PM stresses consensus as uncertainty over govt fate looms

KATHMANDU: Prime Minister KP Sharma Oli on Thursday addressed the Parliament amid recent political developments which have cast uncertainty over the fate of the incumbent government.

Oli's address came few hours after UCPN-Maoist Chairman Pushpa Kamal Dahal reportedly told Nepali Congress President Sher Bahadur Deuba that the government under his leadership was not easily possible, clearing speculations over immediate change of the guard.

The uncertainty over the fate of the government, however, still looms as the Maoist party has reportedly agreed to give continuity to this government only till the next budget announcement next month.

'No Parliament dissolution'

In beginning of his address, the Prime Minister said he was ready to accept criticisms against the government including the ones expressed in the Parliament meetings for last couple of days. He said he had taken them as warnings against him and the Cabinet.

Meanwhile, Oli clarified that he was not for dissolving the Parliament to avoid criticisms and risks lying in front of him and the government.

Oli, however, maintained that he was ready to quit on the day he would lose the hold of majority in the Parliament.

Consensus mantra

Oli said he was ready to give a shape of national consensus government to the incumbent Cabinet itself.

"Today also, we need consensus," he said, "Let us maintain the national consensus and change the government."

"Neither me, nor my party will obstruct the national consensus," Oli said, adding the consensus should be forged on the basis of national interests.

Oli, however, pointed out that raising demands for a consensus government and a strong opposition simultaneously are logically incompatible. He was referring to recent reports which claimed the main opposition Nepali Congress wanted to form the national government under the UCPN-Maoist Chairman Pushpa Kamal Dahal's leadership.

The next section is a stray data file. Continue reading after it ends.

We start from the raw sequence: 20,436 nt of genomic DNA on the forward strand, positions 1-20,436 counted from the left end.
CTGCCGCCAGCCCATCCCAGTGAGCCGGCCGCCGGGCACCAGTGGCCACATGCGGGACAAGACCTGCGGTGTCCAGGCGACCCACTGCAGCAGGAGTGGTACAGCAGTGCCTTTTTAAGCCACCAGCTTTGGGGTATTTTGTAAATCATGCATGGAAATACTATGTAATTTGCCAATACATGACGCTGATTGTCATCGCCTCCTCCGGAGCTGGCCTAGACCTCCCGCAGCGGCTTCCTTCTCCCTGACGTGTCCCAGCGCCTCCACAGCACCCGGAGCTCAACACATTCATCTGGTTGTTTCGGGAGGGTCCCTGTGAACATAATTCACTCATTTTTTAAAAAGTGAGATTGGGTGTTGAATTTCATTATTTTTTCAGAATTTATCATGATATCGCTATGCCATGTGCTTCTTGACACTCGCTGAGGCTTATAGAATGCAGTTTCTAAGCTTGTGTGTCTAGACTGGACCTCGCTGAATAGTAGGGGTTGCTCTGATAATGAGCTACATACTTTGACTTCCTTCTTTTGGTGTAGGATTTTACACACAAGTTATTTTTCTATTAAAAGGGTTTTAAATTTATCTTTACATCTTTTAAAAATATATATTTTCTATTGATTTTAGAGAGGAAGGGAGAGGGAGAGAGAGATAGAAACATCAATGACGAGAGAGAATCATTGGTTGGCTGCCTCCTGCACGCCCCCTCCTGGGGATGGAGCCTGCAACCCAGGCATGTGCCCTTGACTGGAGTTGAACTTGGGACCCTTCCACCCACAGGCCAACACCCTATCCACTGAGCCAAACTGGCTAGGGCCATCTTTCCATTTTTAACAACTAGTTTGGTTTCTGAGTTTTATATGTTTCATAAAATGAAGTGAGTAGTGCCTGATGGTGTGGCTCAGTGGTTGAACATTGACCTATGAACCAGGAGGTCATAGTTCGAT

Clarification on accusations

Apparently referring to Nepali Congress, PM KP Sharma Oli said he was always for consensus, but some other political parties deviated from consensus and remained stubborn toward moving ahead.

Oli clarified that the incumbent government was not "designed somewhere else."

He said many forces were trying to linger instability in Nepal and major political forces needed to sit together and hold meaningful discussions to combat them.

"I want to call the main opposition for this," he said.

During the speech, Oli had repeatedly expressed readiness to seek solution of contemporary political problems through consensus.

'Cabinet size in accordance to Constitution'

Oli defended the jumbo size of his Cabinet claiming the size kept on expanding in an attempt to incorporate as many as parties as possible to make it close to a consensus government.

He funnily remarked that the transitional provision of the Constitution allows him to expand the Cabinet further, though he would not do so now.

Oli, however, accepted that the government was not able to control black marketing and regulate the supply system.

He expressed a commitment to make improvements on the issues while moving ahead.